Why not perfection? That thought didn’t merely cross the mind of American connoisseur Charles Lang Freer (1854-1919) when he was assembling his great collection of art; it took up permanent residence there. Freer was passionate about Asian art and about the art of a small number of contemporary American painters. He believed that an aesthetic spirit unconstrained by time or geography breathed over the disparate Asian and American objects and made them a whole. When Freer offered his collection to the Smithsonian in 1904, the Regents were reluctant to accept it. Was it appropriate to what was still an overwhelmingly scientific enterprise? They ended their hesitation early in 1906, after the urging of no less a figure than President Theodore Roosevelt. Some 60 years after the Smithsonian was established, it had its first art museum.
Freer spent the remaining 13 years of his life enhancing the collection. He wanted the beauty and harmony of his objects to be conveyed within a comparably harmonious physical setting, and, as if to demonstrate yet again how a common aesthetic can link diverse cultures, he asked his architect, Charles Platt, to design an Italian Renaissance-style building to house the Asian and American art. Platt conceived a magnificent granite structure on a site adjacent to the Smithsonian Castle (which he was apparently told would one day be razed). The Freer Gallery opened on the National Mall in 1923 and, after a major renovation in the 1990s, is as beautiful today as it was when new.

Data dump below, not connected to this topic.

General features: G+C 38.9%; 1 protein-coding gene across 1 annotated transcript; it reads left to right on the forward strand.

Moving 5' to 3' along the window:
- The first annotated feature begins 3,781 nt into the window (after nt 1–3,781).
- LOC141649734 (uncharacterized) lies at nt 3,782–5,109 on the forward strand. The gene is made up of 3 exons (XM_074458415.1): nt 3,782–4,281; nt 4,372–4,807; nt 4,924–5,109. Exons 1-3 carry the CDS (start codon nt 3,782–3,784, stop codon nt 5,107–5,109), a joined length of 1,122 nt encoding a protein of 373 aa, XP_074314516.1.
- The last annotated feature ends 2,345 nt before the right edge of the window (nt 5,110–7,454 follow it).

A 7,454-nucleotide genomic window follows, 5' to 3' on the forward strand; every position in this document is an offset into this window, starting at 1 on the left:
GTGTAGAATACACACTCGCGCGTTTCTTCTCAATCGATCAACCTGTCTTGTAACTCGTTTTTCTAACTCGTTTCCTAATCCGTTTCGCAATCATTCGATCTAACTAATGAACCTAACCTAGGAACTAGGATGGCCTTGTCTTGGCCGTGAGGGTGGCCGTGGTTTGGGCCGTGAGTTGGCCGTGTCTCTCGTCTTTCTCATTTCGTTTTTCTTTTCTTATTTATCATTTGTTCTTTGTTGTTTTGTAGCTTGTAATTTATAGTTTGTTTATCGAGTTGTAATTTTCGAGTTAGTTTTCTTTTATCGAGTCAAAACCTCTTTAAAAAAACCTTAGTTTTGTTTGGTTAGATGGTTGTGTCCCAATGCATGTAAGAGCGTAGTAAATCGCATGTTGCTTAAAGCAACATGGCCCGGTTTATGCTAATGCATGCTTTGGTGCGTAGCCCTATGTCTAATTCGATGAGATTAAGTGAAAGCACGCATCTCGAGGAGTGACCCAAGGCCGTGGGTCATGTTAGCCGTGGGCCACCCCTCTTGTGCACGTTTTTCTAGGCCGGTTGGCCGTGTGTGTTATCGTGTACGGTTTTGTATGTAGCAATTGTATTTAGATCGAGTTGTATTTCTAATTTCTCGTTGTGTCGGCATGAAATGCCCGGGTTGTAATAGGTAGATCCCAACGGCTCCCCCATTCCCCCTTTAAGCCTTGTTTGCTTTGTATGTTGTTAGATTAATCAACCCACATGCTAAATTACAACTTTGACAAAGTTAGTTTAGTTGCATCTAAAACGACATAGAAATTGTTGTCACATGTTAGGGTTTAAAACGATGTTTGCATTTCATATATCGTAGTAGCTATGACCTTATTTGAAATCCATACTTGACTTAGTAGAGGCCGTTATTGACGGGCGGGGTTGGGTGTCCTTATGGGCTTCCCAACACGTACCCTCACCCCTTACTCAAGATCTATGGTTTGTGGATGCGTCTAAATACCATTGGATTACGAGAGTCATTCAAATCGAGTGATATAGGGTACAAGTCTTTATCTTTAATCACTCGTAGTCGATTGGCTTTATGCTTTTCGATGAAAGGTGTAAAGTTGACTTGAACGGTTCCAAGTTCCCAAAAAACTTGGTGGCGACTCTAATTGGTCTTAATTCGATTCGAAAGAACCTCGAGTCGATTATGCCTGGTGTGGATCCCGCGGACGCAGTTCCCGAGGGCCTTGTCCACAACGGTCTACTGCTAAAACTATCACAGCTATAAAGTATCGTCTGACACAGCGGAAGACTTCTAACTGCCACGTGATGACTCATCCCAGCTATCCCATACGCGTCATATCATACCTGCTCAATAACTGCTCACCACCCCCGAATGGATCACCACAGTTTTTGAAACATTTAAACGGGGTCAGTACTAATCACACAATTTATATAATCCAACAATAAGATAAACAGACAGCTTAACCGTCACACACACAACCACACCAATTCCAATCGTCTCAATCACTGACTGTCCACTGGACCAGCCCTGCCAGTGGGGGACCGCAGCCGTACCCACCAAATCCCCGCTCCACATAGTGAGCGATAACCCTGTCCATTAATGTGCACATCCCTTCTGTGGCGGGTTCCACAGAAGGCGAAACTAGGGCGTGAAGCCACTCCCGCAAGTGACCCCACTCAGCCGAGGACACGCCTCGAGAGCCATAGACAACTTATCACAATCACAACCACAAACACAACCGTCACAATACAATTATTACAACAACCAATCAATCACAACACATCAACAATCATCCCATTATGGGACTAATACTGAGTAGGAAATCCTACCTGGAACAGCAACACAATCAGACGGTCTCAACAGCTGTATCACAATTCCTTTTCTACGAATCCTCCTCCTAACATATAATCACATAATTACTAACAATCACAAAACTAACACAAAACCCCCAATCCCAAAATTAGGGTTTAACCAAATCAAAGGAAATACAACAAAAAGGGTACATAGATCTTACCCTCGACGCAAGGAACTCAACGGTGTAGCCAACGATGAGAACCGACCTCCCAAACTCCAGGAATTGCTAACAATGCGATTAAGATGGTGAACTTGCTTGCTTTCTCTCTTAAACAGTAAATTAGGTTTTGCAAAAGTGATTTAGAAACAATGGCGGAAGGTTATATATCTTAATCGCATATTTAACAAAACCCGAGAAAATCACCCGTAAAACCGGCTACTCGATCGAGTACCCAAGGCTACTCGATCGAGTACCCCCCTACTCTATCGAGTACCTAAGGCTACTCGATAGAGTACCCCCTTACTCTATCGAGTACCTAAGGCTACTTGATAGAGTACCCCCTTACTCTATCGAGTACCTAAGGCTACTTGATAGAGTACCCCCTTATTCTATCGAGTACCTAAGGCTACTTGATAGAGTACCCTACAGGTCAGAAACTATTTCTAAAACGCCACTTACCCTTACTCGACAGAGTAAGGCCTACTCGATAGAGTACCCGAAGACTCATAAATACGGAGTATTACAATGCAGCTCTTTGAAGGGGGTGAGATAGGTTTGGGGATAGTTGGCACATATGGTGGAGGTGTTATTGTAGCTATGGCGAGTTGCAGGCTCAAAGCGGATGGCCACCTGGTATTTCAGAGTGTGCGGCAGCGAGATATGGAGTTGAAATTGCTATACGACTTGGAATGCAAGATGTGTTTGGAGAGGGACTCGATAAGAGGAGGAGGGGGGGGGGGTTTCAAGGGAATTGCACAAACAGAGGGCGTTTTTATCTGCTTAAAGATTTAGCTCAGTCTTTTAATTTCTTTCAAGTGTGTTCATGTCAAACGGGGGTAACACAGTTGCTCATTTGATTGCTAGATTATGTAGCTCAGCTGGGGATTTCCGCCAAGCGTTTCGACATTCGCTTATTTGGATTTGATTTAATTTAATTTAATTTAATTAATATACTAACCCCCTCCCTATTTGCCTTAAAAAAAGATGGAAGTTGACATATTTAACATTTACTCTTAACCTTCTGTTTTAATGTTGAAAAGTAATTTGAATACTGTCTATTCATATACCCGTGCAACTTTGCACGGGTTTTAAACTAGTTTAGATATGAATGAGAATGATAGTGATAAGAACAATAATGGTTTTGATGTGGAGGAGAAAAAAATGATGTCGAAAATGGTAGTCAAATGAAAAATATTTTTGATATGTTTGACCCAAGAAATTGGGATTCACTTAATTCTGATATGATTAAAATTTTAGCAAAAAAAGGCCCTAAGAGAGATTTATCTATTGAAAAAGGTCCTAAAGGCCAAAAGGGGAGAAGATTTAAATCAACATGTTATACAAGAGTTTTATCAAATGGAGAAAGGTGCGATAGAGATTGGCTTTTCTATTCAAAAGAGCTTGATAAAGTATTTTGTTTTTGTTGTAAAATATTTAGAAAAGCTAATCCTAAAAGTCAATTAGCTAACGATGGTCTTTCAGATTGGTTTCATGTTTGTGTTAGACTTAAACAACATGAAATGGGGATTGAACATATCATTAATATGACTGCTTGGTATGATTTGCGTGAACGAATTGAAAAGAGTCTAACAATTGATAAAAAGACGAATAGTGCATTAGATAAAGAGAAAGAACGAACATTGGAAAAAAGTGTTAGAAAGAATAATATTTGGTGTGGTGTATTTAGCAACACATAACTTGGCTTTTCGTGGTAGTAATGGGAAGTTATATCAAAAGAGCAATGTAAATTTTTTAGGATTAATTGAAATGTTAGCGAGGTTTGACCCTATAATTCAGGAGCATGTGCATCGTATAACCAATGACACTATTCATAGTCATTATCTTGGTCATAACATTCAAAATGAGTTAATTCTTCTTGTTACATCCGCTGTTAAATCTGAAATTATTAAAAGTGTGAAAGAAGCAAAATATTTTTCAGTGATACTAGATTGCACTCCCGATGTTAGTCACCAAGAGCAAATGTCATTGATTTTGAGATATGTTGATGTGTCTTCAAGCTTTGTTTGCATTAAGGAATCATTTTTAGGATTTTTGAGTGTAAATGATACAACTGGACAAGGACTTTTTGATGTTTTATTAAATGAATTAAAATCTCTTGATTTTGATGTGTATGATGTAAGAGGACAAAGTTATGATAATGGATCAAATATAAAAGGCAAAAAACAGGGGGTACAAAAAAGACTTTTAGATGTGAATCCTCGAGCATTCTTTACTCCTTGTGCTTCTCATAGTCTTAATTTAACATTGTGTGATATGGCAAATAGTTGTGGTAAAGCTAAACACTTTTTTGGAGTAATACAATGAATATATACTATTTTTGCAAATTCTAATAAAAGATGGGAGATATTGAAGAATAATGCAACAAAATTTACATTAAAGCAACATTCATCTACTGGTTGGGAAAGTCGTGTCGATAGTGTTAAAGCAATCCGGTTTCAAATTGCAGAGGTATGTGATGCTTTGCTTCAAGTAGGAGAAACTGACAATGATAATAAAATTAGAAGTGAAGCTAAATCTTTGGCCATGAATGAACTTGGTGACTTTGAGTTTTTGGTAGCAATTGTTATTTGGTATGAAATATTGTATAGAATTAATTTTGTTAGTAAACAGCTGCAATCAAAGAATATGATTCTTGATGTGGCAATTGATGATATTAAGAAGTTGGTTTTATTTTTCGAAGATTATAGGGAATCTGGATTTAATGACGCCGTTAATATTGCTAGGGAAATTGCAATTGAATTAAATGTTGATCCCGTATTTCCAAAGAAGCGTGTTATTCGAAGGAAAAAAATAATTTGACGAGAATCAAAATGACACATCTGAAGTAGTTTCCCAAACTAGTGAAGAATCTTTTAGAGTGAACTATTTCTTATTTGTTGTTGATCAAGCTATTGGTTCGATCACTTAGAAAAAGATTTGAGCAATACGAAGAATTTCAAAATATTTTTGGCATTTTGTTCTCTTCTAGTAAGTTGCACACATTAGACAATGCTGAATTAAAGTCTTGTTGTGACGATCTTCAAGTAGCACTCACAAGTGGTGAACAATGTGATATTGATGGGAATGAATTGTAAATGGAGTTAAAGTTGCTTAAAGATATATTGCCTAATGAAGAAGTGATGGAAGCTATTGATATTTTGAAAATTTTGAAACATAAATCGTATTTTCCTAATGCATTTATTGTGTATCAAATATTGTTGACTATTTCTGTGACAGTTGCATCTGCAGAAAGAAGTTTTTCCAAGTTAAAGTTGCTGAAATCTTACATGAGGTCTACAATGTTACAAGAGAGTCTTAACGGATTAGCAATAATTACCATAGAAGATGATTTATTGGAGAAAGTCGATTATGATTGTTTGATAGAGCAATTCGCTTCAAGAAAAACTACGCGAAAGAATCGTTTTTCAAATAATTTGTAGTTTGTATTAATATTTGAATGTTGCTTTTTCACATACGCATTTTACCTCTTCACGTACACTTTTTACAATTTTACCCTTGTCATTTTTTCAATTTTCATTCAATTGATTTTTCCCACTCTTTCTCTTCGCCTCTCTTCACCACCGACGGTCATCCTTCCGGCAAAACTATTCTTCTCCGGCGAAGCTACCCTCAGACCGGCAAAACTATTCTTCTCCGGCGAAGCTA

Freer initially imposed stern restrictions on his gift. After his death, the collection was neither to grow nor be diminished, nothing was to be lent to other museums, and objects from elsewhere were not to be shown in the museum. (Such limitations are understandable if you believe you have made something perfect.) When he was subsequently persuaded that a great deal of Asian art worthy of inclusion remained to be discovered, he allowed additions to the Asian portion. But he held the line on the American—and, for his sake, was probably wise to do so. He would have had little sympathy for the revolutionary modernist aesthetic that was already taking hold in his lifetime.
The Smithsonian opened a second museum of Asian art in 1987, the Arthur M. Sackler Gallery, physically linked to the Freer but with its own collections—and without the Freer’s restrictions on lending or exhibiting objects. In May we had the great good fortune to welcome a new director of the Freer and Sackler, Julian Raby, formerly a member of the Faculty of Oriental Studies at the University of Oxford, who brings us a remarkable range of experience as scholar, curator, teacher and publisher. He is determined to use the complementary strengths of the two museums to win new audiences for Asian art. "We must ally our traditions for research and scholarship with a dynamic policy for hosting exhibitions, even as we make our own treasures widely available to the American public," he says. "In all that we do, we must strive to live up to the responsibility of the imposing title that has been conferred on our two galleries: the national museum of Asian art."
But no matter how ambitious the national museum’s lending policy, a marvelous representation of Asian art—bronzes, jades, screens, scrolls, ceramics, paintings, metalwork and more—can never leave Freer’s ideal museum. The gallery’s Asian holdings are now three times as numerous as they were at Freer’s death, and are preeminent in the world. The additions have been chosen by curators and scholars whose meticulous research is as essential for seeing the objects clearly as is the carefully filtered light in which they are displayed. Freer died without seeing his museum completed, but he would surely have been pleased with it. Surrounded by its treasures, in a setting that envelops you in the spirit of the art, you cannot help but conclude that when he took aim at perfection, Charles Freer hit his impossible mark.